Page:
QUESTION: I know the IRS has a correction program for certain retirement plan errors, but the Department of Labor (DOL) also enforces rules affecting 401(k) plans. Does the DOL have a separate correction program to help plan administrators correct failures to follow ERISA?
ANSWER: Yes, the DOL has a Voluntary Fiduciary Correction (VFC) Program to encourage persons who are potentially liable for certain fiduciary breaches to voluntarily correct them in exchange for a no-action letter and relief from penalties. Each correction requires the applicant (generally, the plan sponsor, a plan fiduciary, or another person who is in a position to correct a breach) to restore to the plan the amount that is needed to make the plan whole, to document the correction, and to file an application with the regional Employee Benefits Security Administration (EBSA) office. In conjunction with the VFC Program, the DOL issued a prohibited transaction exemption (PTE) that offers relief from IRS excise taxes under Code § 4975 for some, but not all, of the transactions that are eligible for the VFC Program.
The program allows retirement plans (including 401(k) plans) to correct 17 specified fiduciary breaches. (Two other correctable breaches relate solely to welfare benefit plans.) Eligible breaches include delinquent remittance of participant contributions and loan repayments; various loan failures, including loans at below market interest rates and failures to comply with the lending plan’s provisions for the amount, duration, or level amortization of loans; certain impermissible purchases and sales of plan assets; failures to properly value plan assets when making distributions; and improper payments of compensation and plan expenses.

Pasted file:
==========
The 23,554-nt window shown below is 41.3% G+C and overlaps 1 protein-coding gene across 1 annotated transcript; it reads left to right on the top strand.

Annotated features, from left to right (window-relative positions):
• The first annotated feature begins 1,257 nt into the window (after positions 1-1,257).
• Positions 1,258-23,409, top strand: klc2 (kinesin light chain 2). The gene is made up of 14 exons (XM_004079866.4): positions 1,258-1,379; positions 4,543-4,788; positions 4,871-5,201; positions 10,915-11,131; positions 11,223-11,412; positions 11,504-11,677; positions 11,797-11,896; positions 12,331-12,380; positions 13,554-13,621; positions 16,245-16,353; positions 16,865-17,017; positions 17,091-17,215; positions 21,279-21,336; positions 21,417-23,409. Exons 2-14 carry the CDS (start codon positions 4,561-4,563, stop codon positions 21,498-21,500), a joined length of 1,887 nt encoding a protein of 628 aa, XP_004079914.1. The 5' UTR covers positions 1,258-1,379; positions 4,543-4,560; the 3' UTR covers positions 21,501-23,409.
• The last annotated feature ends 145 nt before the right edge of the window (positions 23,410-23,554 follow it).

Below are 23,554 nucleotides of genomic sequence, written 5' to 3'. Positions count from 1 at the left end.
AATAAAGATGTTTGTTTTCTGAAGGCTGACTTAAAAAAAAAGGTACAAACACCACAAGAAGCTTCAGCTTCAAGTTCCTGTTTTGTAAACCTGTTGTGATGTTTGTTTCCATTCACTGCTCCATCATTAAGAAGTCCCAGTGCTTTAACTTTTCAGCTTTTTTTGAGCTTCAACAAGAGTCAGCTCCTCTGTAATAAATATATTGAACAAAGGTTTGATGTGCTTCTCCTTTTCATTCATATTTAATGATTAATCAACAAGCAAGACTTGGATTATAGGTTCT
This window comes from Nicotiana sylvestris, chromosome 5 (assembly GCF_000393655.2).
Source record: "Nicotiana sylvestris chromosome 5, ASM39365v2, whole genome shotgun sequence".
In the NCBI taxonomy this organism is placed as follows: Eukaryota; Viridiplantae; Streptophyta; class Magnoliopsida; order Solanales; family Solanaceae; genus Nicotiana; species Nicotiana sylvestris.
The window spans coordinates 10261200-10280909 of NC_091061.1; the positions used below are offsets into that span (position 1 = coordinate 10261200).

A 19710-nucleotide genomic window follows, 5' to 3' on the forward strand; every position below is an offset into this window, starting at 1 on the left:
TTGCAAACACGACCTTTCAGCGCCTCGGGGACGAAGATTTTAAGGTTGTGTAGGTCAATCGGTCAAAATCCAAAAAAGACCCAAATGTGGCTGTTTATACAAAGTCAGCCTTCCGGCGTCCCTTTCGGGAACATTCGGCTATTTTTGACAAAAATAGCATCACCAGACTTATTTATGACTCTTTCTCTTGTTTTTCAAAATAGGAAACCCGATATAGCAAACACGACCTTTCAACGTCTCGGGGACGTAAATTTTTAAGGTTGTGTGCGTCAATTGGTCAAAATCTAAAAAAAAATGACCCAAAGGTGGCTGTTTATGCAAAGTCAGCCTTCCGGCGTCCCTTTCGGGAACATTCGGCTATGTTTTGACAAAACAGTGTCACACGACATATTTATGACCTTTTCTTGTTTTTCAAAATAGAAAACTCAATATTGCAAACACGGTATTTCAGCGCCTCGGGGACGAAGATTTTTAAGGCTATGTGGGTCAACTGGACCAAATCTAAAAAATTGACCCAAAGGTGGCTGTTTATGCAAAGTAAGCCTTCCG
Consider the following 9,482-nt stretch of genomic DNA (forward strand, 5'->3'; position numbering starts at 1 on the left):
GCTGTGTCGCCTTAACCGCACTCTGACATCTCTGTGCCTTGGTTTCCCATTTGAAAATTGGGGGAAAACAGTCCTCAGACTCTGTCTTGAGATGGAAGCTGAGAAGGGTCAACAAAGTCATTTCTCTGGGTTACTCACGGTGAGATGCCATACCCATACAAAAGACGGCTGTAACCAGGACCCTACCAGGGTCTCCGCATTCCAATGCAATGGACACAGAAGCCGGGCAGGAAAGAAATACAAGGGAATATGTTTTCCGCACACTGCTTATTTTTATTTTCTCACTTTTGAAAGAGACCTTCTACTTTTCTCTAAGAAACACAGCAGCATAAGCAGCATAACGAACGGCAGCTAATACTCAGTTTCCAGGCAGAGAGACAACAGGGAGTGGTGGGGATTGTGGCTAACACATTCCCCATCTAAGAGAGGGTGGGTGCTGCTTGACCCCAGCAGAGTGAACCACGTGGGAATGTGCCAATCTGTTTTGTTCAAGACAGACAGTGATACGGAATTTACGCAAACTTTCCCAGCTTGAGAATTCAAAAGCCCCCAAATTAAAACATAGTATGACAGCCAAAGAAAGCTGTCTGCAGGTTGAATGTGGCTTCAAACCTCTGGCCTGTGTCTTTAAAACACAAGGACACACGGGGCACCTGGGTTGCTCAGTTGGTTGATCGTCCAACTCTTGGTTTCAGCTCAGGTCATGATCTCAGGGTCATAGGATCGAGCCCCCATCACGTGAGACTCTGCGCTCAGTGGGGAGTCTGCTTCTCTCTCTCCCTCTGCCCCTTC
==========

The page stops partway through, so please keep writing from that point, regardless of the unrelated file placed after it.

An eligible breach may be corrected under the VFC Program only if the plan and applicant are not “under investigation.” A plan or applicant is under investigation if—(1) the DOL is conducting an investigation of the plan, or an investigation of the potential applicant or plan sponsor in connection with an act or transaction directly related to the plan; (2) any governmental agency is conducting a criminal investigation of the plan, or of the potential applicant in connection with a plan-related act or transaction; or (3) the IRS is conducting an examination of the plan. Certain other investigations or examinations (e.g., by state officials) will also be disqualifying unless they are disclosed at the time of the application. Importantly, oral notice of an investigation or examination is sufficient to make the VFC Program unavailable.
Applications may only be filed for breaches that have been properly corrected before applying. The application must include a written narrative and supporting documents describing the transaction and correction, a completed program checklist, proof of correction, and a signed penalty of perjury statement. The DOL has prepared a model application form, but its use is not required. There is also an online calculator to help potential applicants determine the amount that must be paid to the plan to correct.
If an application is accepted and the violation was adequately corrected, the DOL will provide a no-action letter stating that it will not initiate a civil investigation under ERISA for the transaction, nor will it assess a penalty under ERISA § 502(l). The DOL may still, however, impose certain civil penalties, such as the penalty for failure to file a complete and accurate Form 5500. The DOL will refer information about prohibited transactions to the IRS, but, as noted above, excise taxes for certain corrected transactions may also be waived.
For more information, see EBIA’s 401(k) Plans manual at Section XXXVI (“Correcting Plan Mistakes: DOL’s VFC Program”).
Contributing Editors: EBIA Staff.